Bio-diversity Competitions: The objective of the biodiversity competitions among the children aims at making them aware of their ecological surroundings. The competitions initiate a process of knowledge churning within the village where the inter-generational dialogue on biodiversity takes place. The knowledge transfer that occurs from grandparents to grandchildren during the process not only makes the children aware about their environment but also ensures a sustainable transfer of ecological knowledge and values of preservation. In the competition, the participants are asked to identify and stick the samples of vegetation found in their village on a cardboard/old used pages of notebooks or just bring these in hand and list down or narrate orally their various usages. Each participant is orally tested about the samples they bring. The students with best performance are given prizes, where as all the participants are given certificates.

Recipe Competitions: The recipe competitions are organized for the women in the villages. The women who prepare the most interesting recipes using the minor millets, lesser known crops or crops with medicinal values are given awards and participants are given certificates. The whole objective is to make the people aware about the unique nutritional value of the indigenous crops and their importance in maintaining the ecological diversity.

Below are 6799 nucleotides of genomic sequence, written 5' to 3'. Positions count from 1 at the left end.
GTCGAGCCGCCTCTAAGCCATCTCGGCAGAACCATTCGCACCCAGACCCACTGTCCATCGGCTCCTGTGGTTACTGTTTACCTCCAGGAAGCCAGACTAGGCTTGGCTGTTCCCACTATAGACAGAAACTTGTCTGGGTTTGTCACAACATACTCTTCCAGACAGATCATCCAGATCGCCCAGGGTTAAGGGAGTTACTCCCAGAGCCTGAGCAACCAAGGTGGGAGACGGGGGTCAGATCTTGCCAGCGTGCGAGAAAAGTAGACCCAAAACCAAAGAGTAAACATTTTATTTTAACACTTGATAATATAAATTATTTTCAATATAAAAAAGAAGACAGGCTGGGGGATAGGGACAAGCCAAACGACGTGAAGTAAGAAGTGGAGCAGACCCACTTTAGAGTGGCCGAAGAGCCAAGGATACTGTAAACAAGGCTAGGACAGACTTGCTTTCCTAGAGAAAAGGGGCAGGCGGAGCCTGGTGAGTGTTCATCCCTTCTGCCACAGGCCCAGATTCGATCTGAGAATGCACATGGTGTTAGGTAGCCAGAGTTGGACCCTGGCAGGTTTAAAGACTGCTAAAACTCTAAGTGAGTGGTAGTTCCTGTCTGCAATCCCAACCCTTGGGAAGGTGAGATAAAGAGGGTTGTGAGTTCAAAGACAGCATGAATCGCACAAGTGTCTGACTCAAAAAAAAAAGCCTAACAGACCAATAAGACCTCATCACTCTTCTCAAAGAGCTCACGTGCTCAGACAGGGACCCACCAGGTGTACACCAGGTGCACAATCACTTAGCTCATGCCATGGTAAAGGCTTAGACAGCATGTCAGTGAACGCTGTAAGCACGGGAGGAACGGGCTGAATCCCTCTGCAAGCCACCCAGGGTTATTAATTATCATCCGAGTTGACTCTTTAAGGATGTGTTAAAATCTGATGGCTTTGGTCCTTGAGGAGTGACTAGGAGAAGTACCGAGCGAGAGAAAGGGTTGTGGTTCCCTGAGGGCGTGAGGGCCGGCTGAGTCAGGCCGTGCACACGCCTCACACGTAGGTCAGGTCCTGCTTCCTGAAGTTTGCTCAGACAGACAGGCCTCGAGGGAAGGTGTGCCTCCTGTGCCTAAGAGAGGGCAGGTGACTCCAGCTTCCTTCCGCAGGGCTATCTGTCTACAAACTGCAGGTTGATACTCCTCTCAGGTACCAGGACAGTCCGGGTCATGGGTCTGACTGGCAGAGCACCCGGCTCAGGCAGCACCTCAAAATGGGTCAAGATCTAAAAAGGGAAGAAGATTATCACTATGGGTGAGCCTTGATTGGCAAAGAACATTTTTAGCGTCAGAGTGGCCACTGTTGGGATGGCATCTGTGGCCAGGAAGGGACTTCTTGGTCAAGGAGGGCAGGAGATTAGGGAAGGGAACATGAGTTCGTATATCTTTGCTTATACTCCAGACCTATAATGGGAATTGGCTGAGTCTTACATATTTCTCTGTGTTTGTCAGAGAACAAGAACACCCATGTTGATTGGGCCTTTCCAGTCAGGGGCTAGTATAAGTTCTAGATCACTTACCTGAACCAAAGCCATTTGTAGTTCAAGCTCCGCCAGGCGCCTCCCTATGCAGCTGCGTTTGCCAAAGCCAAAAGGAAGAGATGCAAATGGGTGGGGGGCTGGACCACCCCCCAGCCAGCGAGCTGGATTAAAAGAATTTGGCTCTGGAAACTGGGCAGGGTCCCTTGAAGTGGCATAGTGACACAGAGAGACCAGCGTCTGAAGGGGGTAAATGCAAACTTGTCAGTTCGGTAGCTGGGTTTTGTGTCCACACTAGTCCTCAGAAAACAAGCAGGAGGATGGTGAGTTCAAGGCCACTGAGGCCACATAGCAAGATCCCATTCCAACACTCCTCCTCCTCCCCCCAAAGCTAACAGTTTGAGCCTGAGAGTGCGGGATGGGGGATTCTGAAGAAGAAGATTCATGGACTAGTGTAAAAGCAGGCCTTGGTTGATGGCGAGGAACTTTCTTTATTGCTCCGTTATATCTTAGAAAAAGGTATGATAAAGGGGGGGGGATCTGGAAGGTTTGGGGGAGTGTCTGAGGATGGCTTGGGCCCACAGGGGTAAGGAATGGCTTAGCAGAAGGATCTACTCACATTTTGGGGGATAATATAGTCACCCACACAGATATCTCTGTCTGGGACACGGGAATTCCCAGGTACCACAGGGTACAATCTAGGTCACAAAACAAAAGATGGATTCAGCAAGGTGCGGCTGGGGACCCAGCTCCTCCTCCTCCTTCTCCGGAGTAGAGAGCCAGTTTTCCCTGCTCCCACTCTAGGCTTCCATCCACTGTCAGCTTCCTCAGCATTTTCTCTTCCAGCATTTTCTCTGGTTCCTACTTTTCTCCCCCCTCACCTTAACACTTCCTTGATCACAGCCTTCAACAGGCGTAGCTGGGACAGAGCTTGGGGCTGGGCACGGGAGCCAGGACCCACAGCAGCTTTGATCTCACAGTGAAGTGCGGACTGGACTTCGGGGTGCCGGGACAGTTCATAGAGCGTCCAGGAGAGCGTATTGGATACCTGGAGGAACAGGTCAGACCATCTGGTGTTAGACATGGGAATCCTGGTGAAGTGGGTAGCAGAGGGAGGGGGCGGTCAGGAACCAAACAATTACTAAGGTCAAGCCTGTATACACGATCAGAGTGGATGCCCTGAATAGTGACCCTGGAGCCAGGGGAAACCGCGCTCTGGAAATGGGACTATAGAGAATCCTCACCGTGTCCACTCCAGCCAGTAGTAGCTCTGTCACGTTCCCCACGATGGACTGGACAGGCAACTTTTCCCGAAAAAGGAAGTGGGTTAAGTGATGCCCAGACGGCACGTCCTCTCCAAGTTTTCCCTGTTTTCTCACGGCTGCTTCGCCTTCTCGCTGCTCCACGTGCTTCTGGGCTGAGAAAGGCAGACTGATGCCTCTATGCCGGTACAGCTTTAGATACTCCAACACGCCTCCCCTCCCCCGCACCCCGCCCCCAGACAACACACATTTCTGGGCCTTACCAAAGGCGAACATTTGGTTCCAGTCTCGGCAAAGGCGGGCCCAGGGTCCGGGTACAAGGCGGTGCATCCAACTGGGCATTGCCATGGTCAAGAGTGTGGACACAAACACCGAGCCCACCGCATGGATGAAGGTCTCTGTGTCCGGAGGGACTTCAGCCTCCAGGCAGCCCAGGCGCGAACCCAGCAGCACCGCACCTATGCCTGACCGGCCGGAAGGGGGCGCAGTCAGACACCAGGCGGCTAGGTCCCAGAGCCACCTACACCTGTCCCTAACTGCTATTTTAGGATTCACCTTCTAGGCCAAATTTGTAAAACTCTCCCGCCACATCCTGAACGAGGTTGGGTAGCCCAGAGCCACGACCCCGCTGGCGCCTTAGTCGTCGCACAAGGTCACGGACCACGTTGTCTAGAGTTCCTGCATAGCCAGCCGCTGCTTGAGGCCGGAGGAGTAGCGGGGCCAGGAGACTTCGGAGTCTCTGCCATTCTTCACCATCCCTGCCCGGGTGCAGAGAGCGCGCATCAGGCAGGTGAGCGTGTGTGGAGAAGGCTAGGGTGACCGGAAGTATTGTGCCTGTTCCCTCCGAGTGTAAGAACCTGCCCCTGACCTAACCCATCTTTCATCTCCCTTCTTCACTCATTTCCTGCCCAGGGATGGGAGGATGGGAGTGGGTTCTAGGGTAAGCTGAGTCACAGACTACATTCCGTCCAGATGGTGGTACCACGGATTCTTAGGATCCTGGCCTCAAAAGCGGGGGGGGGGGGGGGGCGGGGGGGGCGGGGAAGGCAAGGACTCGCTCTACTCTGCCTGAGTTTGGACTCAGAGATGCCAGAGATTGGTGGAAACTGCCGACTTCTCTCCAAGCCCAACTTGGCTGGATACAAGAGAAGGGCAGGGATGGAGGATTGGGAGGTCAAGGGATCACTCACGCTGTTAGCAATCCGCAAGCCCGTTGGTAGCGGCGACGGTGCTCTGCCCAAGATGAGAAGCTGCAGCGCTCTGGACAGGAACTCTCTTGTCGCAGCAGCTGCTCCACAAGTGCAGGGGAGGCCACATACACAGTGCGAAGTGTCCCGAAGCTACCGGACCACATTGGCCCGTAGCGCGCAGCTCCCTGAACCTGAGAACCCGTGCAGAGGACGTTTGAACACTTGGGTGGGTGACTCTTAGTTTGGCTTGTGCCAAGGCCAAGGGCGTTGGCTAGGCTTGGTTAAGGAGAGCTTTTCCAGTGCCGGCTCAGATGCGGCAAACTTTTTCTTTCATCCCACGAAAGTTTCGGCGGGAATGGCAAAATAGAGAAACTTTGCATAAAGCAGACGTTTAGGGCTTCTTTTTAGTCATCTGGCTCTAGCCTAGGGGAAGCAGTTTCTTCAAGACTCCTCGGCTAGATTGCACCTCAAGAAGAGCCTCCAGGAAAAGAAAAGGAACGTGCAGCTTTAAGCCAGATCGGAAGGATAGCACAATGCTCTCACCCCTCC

Felicitation of Creative Problem Solvers: During the Shodh yatra the farmers active in organic farming, those who had developed new methods through their creative abilities and ingenuity, the villagers who had helped in publicity of the aims and objectives of the Shodh yatra and the centenarian men and women are felicitated. The felicitation by some people outside the village not only creates curiosity among the villagers but also in few cases helps them to widely share their innovations/ traditional knowledge.

Shodhyatra has turned out to be one of the major movements across the country that has taken the spirit of innovation to the doorstep of common man. So far we have organized twenty one Shodh yatras in different parts of country covering more than four thousand five hundred kilometers. The last journey on foot was in Araku valley and hills of Vizag district of Andhra Pradesh in June 2008.